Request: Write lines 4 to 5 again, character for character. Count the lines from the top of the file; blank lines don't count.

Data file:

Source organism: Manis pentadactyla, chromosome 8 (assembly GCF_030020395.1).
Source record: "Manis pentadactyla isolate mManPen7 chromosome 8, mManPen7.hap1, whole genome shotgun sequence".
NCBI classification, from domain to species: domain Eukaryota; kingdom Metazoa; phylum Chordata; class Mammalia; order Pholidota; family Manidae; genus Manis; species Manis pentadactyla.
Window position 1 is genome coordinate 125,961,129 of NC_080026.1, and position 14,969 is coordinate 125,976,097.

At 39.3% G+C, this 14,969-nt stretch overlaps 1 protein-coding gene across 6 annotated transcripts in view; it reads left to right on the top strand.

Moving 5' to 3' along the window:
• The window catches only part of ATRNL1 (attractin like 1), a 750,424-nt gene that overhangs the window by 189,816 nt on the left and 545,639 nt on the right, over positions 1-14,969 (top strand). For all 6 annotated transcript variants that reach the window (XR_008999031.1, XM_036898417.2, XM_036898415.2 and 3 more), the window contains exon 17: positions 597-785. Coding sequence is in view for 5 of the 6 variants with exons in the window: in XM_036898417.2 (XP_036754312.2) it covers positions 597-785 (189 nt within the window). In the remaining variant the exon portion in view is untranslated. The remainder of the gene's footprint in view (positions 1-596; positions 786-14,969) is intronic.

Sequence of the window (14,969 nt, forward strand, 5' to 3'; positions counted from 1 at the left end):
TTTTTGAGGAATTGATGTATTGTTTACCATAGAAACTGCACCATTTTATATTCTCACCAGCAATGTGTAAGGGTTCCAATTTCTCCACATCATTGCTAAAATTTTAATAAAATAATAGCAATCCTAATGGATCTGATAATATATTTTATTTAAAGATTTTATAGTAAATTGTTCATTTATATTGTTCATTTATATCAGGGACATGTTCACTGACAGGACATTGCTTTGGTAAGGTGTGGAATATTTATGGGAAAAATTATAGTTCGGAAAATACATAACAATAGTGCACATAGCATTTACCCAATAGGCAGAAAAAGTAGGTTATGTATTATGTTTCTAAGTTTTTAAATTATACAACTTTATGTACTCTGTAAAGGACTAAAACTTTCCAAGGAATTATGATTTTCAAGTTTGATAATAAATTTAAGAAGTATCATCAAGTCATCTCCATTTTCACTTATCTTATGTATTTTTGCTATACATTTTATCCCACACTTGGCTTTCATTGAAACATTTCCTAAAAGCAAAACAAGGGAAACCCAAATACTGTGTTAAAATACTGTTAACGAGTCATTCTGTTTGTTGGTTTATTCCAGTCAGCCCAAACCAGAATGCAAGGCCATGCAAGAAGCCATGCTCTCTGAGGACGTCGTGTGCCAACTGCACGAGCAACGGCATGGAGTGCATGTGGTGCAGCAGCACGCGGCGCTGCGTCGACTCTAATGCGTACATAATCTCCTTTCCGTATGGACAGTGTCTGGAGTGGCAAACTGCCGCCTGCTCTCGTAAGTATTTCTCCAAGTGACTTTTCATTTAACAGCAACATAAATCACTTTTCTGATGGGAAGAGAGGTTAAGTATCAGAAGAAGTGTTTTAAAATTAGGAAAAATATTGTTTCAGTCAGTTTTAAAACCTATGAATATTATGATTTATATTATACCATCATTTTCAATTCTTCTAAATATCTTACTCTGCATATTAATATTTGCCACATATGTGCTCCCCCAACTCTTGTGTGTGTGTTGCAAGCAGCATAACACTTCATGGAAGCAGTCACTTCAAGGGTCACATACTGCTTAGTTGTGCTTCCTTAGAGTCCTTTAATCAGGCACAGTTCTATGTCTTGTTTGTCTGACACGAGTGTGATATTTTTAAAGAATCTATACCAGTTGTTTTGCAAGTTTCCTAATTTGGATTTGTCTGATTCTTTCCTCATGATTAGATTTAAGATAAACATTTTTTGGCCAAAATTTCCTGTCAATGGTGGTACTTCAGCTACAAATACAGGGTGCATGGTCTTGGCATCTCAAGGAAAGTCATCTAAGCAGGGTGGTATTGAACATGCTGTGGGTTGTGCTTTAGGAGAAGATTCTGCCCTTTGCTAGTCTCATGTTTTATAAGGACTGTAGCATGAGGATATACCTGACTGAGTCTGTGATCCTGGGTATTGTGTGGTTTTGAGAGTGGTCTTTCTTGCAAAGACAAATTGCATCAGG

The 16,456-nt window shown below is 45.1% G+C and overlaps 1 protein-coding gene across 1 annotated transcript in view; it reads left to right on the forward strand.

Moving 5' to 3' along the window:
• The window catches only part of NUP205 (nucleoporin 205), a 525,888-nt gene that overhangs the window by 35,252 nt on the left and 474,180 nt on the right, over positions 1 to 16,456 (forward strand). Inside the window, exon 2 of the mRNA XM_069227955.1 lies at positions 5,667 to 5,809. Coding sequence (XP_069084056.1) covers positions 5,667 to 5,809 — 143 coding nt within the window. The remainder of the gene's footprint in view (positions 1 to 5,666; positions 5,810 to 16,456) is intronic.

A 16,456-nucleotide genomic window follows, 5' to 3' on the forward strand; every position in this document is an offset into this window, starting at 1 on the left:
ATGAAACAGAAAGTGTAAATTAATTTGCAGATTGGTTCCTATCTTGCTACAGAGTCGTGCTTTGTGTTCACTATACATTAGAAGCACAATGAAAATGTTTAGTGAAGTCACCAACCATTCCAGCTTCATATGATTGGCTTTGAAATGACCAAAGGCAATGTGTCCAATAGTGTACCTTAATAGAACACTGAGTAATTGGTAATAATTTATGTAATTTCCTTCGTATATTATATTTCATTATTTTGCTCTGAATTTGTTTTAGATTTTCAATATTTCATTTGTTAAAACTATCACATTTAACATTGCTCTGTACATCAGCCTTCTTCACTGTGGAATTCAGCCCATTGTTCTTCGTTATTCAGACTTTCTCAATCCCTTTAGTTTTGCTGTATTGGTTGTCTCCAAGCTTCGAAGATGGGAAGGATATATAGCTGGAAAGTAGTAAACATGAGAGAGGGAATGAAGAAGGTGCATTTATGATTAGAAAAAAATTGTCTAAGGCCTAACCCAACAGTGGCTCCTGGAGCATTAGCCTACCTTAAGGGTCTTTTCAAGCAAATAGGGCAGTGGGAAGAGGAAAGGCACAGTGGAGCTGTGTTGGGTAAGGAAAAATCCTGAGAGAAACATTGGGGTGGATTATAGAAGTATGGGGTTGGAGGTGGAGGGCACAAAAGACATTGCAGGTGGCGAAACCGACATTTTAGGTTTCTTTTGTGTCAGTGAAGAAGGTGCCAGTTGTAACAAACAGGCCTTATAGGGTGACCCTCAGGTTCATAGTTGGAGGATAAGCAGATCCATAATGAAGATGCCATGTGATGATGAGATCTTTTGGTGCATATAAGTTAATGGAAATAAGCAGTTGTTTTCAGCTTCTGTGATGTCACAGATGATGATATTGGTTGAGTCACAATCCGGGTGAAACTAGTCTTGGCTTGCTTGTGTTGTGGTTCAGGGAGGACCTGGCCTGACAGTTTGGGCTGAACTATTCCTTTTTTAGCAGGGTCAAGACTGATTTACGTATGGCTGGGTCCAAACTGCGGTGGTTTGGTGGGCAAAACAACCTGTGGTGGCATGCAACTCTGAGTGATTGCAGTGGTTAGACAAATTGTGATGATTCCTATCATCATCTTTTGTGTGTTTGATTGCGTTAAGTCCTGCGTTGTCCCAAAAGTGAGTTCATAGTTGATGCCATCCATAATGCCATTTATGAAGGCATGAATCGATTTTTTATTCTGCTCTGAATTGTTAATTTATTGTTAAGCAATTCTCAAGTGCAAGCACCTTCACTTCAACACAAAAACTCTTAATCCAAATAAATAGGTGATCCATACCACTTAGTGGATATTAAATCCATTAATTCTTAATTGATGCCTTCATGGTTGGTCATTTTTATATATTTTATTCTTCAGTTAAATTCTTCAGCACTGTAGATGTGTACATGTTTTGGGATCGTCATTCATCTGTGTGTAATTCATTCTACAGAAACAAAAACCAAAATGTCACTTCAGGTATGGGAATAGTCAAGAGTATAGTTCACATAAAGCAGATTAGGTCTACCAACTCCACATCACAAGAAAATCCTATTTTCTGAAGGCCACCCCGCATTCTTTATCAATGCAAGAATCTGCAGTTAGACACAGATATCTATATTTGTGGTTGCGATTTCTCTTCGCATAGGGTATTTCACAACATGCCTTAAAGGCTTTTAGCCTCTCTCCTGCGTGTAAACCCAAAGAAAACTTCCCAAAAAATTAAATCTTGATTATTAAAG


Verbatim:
Window position 1 is genome coordinate 125,961,129 of NC_080026.1, and position 14,969 is coordinate 125,976,097.

At 39.3% G+C, this 14,969-nt stretch overlaps 1 protein-coding gene across 6 annotated transcripts in view; it reads left to right on the top strand.